For three days this September 2015, the Institute for Religion, Culture, and Public Life at Columbia University; the Institute of African Studies at Columbia University; and Majalis (African Muslim Heritage) co-hosted a group of researchers, journalists, government officials, and religious leaders for a conference which included, in addition to a series of academic panels and discussions, Sufi music, poetry, fine art, and food.
Conference participants examined the successes and struggles of the Senegalese Sufi model for nonviolence, tolerance, and coexistence, and discussed the lessons of Sufi leaders as a means of political and cultural resistance.
“Islam & World Peace: Perspectives from African Muslim Nonviolence Traditions” was the American component of an international partnership: panels were also held concurrently in Dakkar, Senegal, organized by the West African Research Center (WARC). On Sunday, September 13th, the two groups convened via web-conference for a dialogue in which clerics and academics responded to extremisms.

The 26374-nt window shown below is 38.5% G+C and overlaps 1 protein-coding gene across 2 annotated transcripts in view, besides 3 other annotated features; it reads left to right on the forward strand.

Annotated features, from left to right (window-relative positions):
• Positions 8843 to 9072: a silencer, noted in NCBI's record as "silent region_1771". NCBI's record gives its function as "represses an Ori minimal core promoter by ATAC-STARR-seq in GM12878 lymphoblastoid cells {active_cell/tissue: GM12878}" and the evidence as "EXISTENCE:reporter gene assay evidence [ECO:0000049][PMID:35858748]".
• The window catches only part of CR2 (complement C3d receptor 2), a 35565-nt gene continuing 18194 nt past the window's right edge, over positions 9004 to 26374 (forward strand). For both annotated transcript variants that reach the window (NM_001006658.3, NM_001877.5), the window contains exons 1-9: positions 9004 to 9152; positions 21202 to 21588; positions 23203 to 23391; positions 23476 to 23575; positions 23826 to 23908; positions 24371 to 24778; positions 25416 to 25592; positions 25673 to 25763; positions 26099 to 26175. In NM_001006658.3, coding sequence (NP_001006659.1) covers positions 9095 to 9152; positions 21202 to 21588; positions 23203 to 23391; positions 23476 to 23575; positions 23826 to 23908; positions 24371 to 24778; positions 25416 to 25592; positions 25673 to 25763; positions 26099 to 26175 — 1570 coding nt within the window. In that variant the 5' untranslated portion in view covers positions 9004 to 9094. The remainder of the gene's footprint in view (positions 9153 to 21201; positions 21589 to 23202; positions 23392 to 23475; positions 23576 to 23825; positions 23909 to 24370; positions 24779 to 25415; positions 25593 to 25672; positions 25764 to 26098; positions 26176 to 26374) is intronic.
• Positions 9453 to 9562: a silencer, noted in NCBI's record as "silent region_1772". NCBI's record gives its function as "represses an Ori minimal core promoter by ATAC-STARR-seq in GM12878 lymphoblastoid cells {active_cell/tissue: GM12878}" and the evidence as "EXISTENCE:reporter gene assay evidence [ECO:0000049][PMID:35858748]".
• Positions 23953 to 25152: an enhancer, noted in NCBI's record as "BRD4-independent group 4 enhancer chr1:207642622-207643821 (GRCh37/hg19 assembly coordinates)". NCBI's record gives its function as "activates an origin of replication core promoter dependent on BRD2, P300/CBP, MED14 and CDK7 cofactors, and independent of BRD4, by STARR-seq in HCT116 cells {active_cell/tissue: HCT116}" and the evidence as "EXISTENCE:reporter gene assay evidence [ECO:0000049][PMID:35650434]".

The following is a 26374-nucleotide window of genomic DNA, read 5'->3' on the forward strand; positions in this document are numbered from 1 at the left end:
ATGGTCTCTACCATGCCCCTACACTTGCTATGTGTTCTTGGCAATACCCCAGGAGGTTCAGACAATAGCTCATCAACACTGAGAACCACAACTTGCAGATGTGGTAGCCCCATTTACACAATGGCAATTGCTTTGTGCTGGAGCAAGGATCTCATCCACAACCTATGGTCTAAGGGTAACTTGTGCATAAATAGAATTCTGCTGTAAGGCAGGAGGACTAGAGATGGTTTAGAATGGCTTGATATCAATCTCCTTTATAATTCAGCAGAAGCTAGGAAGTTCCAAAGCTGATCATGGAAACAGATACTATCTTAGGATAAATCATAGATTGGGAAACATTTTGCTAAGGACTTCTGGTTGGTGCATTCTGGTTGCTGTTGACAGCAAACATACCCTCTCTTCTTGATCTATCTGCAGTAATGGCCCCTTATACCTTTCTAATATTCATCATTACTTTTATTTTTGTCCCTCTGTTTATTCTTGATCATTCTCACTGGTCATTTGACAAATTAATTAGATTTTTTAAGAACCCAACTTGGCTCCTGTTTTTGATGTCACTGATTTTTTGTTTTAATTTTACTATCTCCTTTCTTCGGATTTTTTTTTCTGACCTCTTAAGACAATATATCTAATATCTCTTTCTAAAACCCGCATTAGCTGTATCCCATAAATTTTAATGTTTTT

This conference, a part of the Sufi Islam in 21st Century Politics project, made possible through a grant from the Henry R. Luce Initiative on Religion and International Affairs, was organized by project leaders Mamadou Diouf and Souleymane Bachir Diagne and by Majalis President Abdoul Aziz Mbacké. The third project leader for Sufi Islam in 21st Century Politics, Katherine Pratt Ewing, has organized a conference on Sufis in Pakistan and India to be held two weeks later.
Many more photos from both the American and the Senegalese events are available at islampeaceconference.com.
You can watch the opening ceremonies for the conference, including remarks from Mamadou Diouf, Karen Barkey, and Abdoul Aziz Mbacké, as well as musical performances by Sufi singers Musa Dieng Kala and Ahmeth Diop, below. More videos, including interviews with select members of the American participants can be found at islampeaceconference.com.